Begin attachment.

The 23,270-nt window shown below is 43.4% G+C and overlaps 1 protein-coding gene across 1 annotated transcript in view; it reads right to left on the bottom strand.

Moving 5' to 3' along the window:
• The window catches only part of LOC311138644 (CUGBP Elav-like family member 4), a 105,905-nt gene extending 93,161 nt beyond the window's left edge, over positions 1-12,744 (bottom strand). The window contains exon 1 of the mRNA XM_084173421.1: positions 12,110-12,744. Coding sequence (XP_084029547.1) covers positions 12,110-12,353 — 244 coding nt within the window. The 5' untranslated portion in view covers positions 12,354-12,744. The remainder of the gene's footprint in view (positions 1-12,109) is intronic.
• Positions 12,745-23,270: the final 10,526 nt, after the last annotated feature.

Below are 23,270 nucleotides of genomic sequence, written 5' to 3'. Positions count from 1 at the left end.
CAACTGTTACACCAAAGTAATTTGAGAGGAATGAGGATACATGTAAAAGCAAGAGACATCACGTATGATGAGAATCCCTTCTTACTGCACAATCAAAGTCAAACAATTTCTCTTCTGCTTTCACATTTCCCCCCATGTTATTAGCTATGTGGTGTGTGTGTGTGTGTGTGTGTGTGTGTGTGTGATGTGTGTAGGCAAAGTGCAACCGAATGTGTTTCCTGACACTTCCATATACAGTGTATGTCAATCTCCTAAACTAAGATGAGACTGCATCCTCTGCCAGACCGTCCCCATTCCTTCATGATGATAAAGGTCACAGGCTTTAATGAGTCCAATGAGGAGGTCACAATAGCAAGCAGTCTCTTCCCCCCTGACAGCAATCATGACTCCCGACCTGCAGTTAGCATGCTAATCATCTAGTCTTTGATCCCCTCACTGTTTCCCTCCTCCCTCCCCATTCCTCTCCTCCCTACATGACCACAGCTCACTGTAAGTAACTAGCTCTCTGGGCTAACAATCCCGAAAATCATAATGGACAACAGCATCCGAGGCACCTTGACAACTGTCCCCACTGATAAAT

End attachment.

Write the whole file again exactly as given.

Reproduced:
The 23,270-nt window shown below is 43.4% G+C and overlaps 1 protein-coding gene across 1 annotated transcript in view; it reads right to left on the bottom strand.

Moving 5' to 3' along the window:
• The window catches only part of LOC311138644 (CUGBP Elav-like family member 4), a 105,905-nt gene extending 93,161 nt beyond the window's left edge, over positions 1-12,744 (bottom strand). The window contains exon 1 of the mRNA XM_084173421.1: positions 12,110-12,744. Coding sequence (XP_084029547.1) covers positions 12,110-12,353 — 244 coding nt within the window. The 5' untranslated portion in view covers positions 12,354-12,744. The remainder of the gene's footprint in view (positions 1-12,109) is intronic.
• Positions 12,745-23,270: the final 10,526 nt, after the last annotated feature.

Below are 23,270 nucleotides of genomic sequence, written 5' to 3'. Positions count from 1 at the left end.
CAACTGTTACACCAAAGTAATTTGAGAGGAATGAGGATACATGTAAAAGCAAGAGACATCACGTATGATGAGAATCCCTTCTTACTGCACAATCAAAGTCAAACAATTTCTCTTCTGCTTTCACATTTCCCCCCATGTTATTAGCTATGTGGTGTGTGTGTGTGTGTGTGTGTGTGTGTGTGTGATGTGTGTAGGCAAAGTGCAACCGAATGTGTTTCCTGACACTTCCATATACAGTGTATGTCAATCTCCTAAACTAAGATGAGACTGCATCCTCTGCCAGACCGTCCCCATTCCTTCATGATGATAAAGGTCACAGGCTTTAATGAGTCCAATGAGGAGGTCACAATAGCAAGCAGTCTCTTCCCCCCTGACAGCAATCATGACTCCCGACCTGCAGTTAGCATGCTAATCATCTAGTCTTTGATCCCCTCACTGTTTCCCTCCTCCCTCCCCATTCCTCTCCTCCCTACATGACCACAGCTCACTGTAAGTAACTAGCTCTCTGGGCTAACAATCCCGAAAATCATAATGGACAACAGCATCCGAGGCACCTTGACAACTGTCCCCACTGATAAAT